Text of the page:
A few automotive brands have their million mile club, where countless hours and dollars have been poured into a Volkswagen, Volvo, Mercedes, or other, usually German name to keep it running for ages. Technically, with the right amount of work any car can run nearly forever, but most of us don’t have the resources or the inclination to do that. Instead, we want a car that’s going to rack up a few hundred thousand miles with a minimum of maintenance.
Digging deep into the world of car production shows that only a few models driving really have the moxy to get into the 200,000+ miles category without exhaustive overhauls. More interesting, they land at various points on the price spectrum, don’t adhere to many particular brand lines, and often less popular models are actually made to run longer than their cheaper, less effective but more common counterparts. Sometimes you’re going to spend more up-front, but in a decade or two you’ll be laughing all the way to the junkyard. Here’s 14 cars able to do a quarter million miles or more right from the factory.
Toyota Camry, Corolla, and Prius
Toyota has long been the name to trust in cars. That remains the case today, which is why you’ll end up paying top dollar for a Toyota no matter how old it is. Though not every single item in the Toyota lineup is bulletproof, the ones that are include the You can get any derivation of the above choices and be safe. The hybrids, gas, and electric models all have the incredible longevity to hit 200K on the odometer without needing more than regular oil changes. We don’t suggest testing that theory, but many will survive to tell the tale. MSRP: Varies
Toyota 4Runner, Highlander, and Sienna
As is the case with the basic cars that Toyota makes, their larger vehicles have begun to bear the same hallmark of unbeatable quality that goes into the compact line. Though we’re admittedly stretching the definition of “SUV” in this category to include the minivan Sienna, it’s got enough swerve and moxy to deserve it. Even when driving these models hard, and taking the more aggressive ones off the grid, you’re still going to have a hard time putting them down. MSRP: Varies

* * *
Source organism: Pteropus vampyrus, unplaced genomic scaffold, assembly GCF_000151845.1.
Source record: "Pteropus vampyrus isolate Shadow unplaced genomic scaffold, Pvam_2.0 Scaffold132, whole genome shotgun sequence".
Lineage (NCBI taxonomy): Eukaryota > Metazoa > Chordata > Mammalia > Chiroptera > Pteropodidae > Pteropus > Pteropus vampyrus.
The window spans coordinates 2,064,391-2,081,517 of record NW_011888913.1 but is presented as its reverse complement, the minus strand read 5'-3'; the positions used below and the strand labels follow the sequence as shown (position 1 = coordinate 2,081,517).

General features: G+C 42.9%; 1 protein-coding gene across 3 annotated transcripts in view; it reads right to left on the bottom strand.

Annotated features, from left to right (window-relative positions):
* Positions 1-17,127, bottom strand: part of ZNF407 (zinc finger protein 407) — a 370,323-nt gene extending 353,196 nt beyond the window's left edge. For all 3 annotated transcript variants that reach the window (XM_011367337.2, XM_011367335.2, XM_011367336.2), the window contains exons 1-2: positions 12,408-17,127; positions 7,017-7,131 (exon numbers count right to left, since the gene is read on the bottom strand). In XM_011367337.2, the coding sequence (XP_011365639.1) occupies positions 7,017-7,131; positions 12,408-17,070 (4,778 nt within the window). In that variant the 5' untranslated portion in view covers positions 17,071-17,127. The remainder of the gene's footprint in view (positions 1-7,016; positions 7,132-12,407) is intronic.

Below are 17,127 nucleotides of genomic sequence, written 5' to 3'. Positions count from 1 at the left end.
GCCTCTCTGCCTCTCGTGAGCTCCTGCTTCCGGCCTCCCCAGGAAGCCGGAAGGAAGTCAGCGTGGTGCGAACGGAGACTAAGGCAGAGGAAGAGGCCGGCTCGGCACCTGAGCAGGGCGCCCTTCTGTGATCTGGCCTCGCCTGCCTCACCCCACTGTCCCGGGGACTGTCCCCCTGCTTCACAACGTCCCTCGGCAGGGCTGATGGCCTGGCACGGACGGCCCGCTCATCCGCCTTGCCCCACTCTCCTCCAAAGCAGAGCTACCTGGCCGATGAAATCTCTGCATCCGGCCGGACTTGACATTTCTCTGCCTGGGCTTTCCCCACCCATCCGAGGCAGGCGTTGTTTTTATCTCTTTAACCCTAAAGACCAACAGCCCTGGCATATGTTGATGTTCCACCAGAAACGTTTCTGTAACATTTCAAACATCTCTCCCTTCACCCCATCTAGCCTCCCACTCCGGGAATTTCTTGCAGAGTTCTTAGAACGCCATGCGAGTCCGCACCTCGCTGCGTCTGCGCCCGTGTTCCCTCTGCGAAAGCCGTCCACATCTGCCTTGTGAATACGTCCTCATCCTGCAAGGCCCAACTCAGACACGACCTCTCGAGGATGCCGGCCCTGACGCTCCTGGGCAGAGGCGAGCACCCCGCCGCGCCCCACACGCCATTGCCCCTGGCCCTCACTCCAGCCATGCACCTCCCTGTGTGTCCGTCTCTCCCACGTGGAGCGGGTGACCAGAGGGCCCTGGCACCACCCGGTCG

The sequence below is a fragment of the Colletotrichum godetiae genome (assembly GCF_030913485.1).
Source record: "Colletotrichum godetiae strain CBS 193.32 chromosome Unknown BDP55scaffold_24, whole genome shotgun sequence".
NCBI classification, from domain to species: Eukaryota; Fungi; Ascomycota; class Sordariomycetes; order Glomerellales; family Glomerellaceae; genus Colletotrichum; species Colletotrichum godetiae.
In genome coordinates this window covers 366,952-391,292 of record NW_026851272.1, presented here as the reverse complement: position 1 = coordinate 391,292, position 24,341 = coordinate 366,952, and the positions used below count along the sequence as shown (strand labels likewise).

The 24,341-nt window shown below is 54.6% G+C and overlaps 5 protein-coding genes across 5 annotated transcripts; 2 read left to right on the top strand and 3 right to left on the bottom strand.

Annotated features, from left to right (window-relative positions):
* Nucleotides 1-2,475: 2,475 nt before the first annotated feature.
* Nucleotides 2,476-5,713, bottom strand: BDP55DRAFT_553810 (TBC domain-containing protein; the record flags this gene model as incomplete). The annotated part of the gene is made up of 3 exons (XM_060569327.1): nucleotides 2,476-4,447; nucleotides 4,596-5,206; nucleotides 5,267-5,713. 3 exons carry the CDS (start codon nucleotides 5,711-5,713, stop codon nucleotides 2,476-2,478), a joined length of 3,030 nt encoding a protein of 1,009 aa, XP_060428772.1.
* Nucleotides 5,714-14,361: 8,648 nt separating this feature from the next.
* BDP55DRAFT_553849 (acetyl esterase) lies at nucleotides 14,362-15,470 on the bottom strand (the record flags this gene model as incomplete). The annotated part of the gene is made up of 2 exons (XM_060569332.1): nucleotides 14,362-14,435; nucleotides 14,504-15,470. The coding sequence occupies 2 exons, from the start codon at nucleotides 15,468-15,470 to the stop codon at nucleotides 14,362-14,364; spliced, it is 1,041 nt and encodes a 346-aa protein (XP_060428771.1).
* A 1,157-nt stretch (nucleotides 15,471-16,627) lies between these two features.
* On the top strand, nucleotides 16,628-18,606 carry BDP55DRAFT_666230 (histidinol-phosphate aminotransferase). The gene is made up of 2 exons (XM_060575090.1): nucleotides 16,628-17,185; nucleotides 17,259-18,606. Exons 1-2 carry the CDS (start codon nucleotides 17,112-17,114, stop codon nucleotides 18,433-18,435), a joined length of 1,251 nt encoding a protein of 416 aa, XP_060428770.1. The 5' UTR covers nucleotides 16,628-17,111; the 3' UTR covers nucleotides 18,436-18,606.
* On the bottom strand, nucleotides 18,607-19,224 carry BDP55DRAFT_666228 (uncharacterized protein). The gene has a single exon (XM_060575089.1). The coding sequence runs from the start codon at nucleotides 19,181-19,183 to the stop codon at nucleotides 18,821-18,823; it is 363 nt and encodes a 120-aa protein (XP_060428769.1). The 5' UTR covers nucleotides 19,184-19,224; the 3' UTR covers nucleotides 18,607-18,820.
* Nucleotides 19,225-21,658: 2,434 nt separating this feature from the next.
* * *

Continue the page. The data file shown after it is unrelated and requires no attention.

“Very well,” said the demon. “I shall help you make an impressive vehicle that is more reliable than nearly anything else on the road. It shall also be roomy, with storage to spare, and feel comfortable. But I will do this only if it looks like a tiny circus wagon that was grown in a box.” Thus, the xB was born. As incredibly trustworthy as it is homely, you’ll need to settle for used, but if you find one snag it. They’re cheap and have more lives than Michael Myers. MSRP: ~$18,000
Though it has a sedan body, the Mazda6 aims to be more of a single person’s commuter vehicle than a family driver. The interior looks and feels pulled from a much more impressive car, the handling is fun, the mileage is responsible, and the engine never says “uncle.” It also doesn’t quit. For the city-dweller zipping between appointments, this is the way to go. MSRP: $22,000+
Subaru once was able to go eyeball to eyeball with Toyota and Honda. Age has not been graceful to the brand, except in this single model. The Forester is truly the everything SUV. The urban warrior who needs a Swiss Army vehicle can use it, soccer parents, outdoorspeople, commuters, and anyone who wants space, size, and extras to go into their car. It’s good for errands and ordinary family duties, it’s good for excursions, it’s roomy and comfortable, and looks…innocuous. MSRP: $22,795
Honda Accord / Civic
The car everyone had in high school, Honda hasn’t kept their rep up as well as Toyota has, but that’s a failure of PR, not the machines themselves. While not making quite as much noise, partly due to lack of forward innovation, Honda still makes these two affordable choices in a wide range of styles, builds, engines, and options. Often a little more sporty and sassy than Toyota, you can get extra verve to go with your longevity. MSRP -Civic: $19,000 Accord: $23,570